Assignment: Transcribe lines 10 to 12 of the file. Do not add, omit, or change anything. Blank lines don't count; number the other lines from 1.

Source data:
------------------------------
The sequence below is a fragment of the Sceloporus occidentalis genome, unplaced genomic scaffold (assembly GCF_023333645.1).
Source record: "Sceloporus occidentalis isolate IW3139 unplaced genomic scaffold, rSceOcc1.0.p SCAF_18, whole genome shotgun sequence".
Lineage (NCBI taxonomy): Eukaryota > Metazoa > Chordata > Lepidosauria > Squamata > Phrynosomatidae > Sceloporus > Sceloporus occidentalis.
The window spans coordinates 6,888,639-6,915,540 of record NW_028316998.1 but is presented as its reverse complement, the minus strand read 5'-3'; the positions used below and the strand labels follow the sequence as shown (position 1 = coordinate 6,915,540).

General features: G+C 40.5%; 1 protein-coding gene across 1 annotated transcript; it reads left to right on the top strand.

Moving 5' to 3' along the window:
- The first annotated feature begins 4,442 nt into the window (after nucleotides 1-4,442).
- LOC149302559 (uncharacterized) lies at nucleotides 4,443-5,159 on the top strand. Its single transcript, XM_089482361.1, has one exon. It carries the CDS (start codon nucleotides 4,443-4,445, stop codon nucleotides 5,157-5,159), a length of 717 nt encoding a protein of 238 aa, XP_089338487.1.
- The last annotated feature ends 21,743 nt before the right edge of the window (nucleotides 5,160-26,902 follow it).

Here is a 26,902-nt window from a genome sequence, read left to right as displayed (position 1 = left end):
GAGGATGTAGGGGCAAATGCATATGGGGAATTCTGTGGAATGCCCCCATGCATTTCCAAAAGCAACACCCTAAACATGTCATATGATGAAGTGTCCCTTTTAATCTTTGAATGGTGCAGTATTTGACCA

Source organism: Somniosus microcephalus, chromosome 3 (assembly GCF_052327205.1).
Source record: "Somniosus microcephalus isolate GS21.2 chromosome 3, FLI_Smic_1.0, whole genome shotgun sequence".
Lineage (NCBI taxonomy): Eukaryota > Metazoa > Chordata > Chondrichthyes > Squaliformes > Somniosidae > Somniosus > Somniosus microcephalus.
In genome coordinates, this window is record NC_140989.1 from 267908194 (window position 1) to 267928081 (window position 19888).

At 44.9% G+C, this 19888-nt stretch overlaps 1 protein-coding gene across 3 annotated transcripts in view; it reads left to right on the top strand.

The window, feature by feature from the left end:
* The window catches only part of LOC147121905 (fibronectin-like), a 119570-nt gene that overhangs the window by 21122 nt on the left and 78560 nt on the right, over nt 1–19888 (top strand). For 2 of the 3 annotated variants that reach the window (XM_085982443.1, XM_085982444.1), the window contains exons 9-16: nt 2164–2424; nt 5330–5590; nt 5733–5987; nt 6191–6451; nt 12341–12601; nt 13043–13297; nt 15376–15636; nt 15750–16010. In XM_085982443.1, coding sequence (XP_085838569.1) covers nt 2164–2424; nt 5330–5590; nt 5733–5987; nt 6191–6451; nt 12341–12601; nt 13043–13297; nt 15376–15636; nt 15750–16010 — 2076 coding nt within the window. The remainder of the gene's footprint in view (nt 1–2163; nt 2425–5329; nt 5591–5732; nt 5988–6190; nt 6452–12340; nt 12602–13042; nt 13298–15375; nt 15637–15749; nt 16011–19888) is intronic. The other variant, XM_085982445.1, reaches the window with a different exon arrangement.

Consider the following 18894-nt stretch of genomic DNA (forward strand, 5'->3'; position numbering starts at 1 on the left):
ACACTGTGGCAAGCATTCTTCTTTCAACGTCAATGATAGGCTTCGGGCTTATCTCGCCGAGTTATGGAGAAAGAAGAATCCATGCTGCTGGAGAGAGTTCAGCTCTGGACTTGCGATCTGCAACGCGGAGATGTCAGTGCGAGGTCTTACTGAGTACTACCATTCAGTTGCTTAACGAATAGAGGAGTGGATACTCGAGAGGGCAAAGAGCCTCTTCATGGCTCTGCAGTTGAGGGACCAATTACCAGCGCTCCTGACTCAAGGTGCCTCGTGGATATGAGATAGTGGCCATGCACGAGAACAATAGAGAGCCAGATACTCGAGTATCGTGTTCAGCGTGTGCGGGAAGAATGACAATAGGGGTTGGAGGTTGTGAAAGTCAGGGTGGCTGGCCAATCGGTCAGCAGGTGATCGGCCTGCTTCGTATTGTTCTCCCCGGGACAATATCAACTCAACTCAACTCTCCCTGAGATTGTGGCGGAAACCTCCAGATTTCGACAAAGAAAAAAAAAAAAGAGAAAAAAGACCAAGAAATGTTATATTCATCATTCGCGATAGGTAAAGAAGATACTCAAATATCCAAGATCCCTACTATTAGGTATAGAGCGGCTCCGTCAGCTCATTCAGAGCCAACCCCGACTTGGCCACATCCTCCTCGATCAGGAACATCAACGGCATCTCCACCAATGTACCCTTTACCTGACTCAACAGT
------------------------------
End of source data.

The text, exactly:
Here is a 26,902-nt window from a genome sequence, read left to right as displayed (position 1 = left end):
GAGGATGTAGGGGCAAATGCATATGGGGAATTCTGTGGAATGCCCCCATGCATTTCCAAAAGCAACACCCTAAACATGTCATATGATGAAGTGTCCCTTTTAATCTTTGAATGGTGCAGTATTTGACCA

Source organism: Somniosus microcephalus, chromosome 3 (assembly GCF_052327205.1).